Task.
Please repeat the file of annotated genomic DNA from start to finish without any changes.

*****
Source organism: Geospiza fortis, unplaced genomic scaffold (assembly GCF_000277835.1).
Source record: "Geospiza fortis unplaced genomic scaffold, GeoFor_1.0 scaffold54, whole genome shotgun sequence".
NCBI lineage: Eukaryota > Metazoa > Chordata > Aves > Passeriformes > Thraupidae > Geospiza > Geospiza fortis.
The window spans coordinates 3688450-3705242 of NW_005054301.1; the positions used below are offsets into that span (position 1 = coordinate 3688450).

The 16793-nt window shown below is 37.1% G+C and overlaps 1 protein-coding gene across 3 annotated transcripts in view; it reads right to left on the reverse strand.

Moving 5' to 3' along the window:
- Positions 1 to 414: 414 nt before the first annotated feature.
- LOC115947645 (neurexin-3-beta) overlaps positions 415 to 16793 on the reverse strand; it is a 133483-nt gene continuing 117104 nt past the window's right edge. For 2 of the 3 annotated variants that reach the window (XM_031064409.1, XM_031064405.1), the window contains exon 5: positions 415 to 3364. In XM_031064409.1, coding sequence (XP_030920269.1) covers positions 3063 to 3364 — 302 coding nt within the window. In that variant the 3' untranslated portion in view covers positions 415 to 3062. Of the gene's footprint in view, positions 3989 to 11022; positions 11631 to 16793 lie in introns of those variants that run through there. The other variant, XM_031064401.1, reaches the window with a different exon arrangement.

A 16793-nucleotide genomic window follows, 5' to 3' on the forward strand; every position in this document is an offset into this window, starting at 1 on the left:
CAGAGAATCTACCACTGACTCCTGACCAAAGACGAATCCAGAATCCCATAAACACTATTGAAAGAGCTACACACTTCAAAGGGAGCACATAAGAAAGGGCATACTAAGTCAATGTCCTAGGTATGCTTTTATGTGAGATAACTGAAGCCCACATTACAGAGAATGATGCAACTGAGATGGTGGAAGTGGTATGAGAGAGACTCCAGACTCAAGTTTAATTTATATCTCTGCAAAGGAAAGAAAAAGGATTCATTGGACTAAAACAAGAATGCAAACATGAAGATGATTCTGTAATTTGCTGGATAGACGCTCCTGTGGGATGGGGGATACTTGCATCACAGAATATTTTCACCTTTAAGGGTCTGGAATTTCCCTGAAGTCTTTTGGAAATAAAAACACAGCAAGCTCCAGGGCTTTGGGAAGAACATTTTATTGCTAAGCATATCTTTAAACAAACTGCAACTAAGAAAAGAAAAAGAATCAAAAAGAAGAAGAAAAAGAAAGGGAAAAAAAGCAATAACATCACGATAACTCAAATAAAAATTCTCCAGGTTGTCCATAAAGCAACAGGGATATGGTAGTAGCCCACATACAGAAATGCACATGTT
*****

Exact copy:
Source organism: Geospiza fortis, unplaced genomic scaffold (assembly GCF_000277835.1).
Source record: "Geospiza fortis unplaced genomic scaffold, GeoFor_1.0 scaffold54, whole genome shotgun sequence".
NCBI lineage: Eukaryota > Metazoa > Chordata > Aves > Passeriformes > Thraupidae > Geospiza > Geospiza fortis.
The window spans coordinates 3688450-3705242 of NW_005054301.1; the positions used below are offsets into that span (position 1 = coordinate 3688450).

The 16793-nt window shown below is 37.1% G+C and overlaps 1 protein-coding gene across 3 annotated transcripts in view; it reads right to left on the reverse strand.

Moving 5' to 3' along the window:
- Positions 1 to 414: 414 nt before the first annotated feature.
- LOC115947645 (neurexin-3-beta) overlaps positions 415 to 16793 on the reverse strand; it is a 133483-nt gene continuing 117104 nt past the window's right edge. For 2 of the 3 annotated variants that reach the window (XM_031064409.1, XM_031064405.1), the window contains exon 5: positions 415 to 3364. In XM_031064409.1, coding sequence (XP_030920269.1) covers positions 3063 to 3364 — 302 coding nt within the window. In that variant the 3' untranslated portion in view covers positions 415 to 3062. Of the gene's footprint in view, positions 3989 to 11022; positions 11631 to 16793 lie in introns of those variants that run through there. The other variant, XM_031064401.1, reaches the window with a different exon arrangement.

A 16793-nucleotide genomic window follows, 5' to 3' on the forward strand; every position in this document is an offset into this window, starting at 1 on the left:
CAGAGAATCTACCACTGACTCCTGACCAAAGACGAATCCAGAATCCCATAAACACTATTGAAAGAGCTACACACTTCAAAGGGAGCACATAAGAAAGGGCATACTAAGTCAATGTCCTAGGTATGCTTTTATGTGAGATAACTGAAGCCCACATTACAGAGAATGATGCAACTGAGATGGTGGAAGTGGTATGAGAGAGACTCCAGACTCAAGTTTAATTTATATCTCTGCAAAGGAAAGAAAAAGGATTCATTGGACTAAAACAAGAATGCAAACATGAAGATGATTCTGTAATTTGCTGGATAGACGCTCCTGTGGGATGGGGGATACTTGCATCACAGAATATTTTCACCTTTAAGGGTCTGGAATTTCCCTGAAGTCTTTTGGAAATAAAAACACAGCAAGCTCCAGGGCTTTGGGAAGAACATTTTATTGCTAAGCATATCTTTAAACAAACTGCAACTAAGAAAAGAAAAAGAATCAAAAAGAAGAAGAAAAAGAAAGGGAAAAAAAGCAATAACATCACGATAACTCAAATAAAAATTCTCCAGGTTGTCCATAAAGCAACAGGGATATGGTAGTAGCCCACATACAGAAATGCACATGTT